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If I had to guess, I’d say that your link is an exploit to allow a user to run malicious code, which in turn gives a remote hacker control of your PC.
You don’t say much about what you did, or how long the exploits have been live.
But there’s a couple of things to check first, as a few people suggested.
I’d check your antivirus. I’m not much of an expert, but it seems that your AV catches exploits that try to install malware. That could explain why your AV shows one of those, and your antivirus says you have nothing wrong.
I’d check the browser you’re using. The exploit is in that browser, and it could use the browser to communicate with the remote hacker.
I’d check your browser’s settings, including updating its version. (I don’t know about your browser, but Firefox and Chrome have an option for “check for updates” in their settings that probably informs you if there are updates.)
I’d install software to see if the exploit is active in the current version of the software you’re using. (I don’t know what software you’re using, but maybe you can search “Exploit: W32/ZillaTube-cz.a” or something similar.)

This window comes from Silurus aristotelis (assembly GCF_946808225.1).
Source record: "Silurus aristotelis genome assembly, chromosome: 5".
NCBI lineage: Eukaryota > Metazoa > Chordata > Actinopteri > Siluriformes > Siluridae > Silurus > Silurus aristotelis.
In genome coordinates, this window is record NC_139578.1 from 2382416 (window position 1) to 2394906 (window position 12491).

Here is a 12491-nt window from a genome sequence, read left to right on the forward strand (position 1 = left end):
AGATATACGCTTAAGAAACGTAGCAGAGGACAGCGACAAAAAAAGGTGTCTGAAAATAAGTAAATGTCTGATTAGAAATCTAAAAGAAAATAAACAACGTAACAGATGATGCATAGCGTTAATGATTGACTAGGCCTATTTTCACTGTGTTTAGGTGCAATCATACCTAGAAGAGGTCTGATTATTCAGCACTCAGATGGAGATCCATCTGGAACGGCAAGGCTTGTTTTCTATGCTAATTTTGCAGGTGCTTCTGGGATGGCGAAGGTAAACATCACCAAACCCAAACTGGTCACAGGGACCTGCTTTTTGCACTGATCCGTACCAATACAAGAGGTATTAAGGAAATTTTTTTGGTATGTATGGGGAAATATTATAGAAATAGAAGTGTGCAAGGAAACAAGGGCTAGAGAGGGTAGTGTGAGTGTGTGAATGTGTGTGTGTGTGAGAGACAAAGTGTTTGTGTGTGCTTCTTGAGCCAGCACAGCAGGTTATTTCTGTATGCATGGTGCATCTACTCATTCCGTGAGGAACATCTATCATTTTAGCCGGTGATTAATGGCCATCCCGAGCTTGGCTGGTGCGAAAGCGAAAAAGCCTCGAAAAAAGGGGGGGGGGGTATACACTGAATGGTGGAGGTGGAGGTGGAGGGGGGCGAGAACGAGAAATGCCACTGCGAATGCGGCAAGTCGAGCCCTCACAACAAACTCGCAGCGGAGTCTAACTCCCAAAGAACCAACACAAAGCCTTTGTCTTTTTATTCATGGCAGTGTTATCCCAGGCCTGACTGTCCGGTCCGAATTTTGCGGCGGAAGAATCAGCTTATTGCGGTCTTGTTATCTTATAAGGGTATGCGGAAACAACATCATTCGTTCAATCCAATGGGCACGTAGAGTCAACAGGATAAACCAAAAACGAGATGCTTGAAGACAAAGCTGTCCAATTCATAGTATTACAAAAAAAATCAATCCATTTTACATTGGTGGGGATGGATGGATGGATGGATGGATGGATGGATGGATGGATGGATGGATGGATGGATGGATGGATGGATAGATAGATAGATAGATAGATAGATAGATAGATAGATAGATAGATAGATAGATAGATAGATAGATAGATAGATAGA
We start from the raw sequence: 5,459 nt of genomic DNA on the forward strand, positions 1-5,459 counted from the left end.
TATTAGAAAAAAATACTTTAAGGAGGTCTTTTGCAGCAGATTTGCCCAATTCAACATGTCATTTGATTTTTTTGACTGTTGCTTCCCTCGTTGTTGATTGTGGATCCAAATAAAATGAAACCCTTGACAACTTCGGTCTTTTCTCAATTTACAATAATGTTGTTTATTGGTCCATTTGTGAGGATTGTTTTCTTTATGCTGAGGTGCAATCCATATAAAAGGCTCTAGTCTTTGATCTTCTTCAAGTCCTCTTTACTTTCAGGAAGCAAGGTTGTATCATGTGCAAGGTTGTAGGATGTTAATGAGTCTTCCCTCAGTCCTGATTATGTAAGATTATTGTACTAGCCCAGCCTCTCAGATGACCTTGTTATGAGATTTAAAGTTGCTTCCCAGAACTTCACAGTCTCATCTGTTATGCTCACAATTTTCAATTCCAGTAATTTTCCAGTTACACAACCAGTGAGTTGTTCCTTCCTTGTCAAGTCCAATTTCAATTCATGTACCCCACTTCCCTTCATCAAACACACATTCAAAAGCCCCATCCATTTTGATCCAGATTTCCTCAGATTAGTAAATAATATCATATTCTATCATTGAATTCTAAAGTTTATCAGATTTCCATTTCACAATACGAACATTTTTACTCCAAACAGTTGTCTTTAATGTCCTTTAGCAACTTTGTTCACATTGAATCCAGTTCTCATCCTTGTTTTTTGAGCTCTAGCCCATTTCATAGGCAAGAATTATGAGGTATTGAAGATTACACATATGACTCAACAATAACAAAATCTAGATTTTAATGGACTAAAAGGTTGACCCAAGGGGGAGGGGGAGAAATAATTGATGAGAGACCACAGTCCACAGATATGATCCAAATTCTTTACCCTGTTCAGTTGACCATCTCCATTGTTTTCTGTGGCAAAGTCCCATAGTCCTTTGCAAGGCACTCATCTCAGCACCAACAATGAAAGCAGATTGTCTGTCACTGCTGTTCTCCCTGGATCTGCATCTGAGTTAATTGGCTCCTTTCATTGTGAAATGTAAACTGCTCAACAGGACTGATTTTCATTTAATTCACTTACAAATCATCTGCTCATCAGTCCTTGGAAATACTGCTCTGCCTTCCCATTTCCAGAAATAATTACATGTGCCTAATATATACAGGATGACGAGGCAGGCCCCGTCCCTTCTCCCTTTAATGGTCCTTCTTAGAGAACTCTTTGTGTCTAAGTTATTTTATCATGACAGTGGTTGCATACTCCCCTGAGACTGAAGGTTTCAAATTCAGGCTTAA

I’d try to look at the software you’re using to see if there is any indication that the exploit is active (like, in the case you mention, a warning, or changes to the desktop, or a message somewhere).
Finally, if you’re using a computer for work or something important, I’d first get someone to look at the problem. Then, contact your ISP and check if you were the victim of a cyber-attack. (In my country, they have numbers that should be called if your computer is under a cyber-attack. I don’t know if that’s the case in other countries.)
Curettage or conization: is it really all that different?
The follow-up of cervical intraepithelial neoplasia treated by hysterectomy or cone biopsy is reviewed. Patients treated by wedge resection or conventional loop conization were compared to patients treated by the above cone procedures. Of the 179 lesions treated by wedge resection, 18 (10 per cent) recurred in 6 months (2 to 12). Of the 49 lesions treated by conventional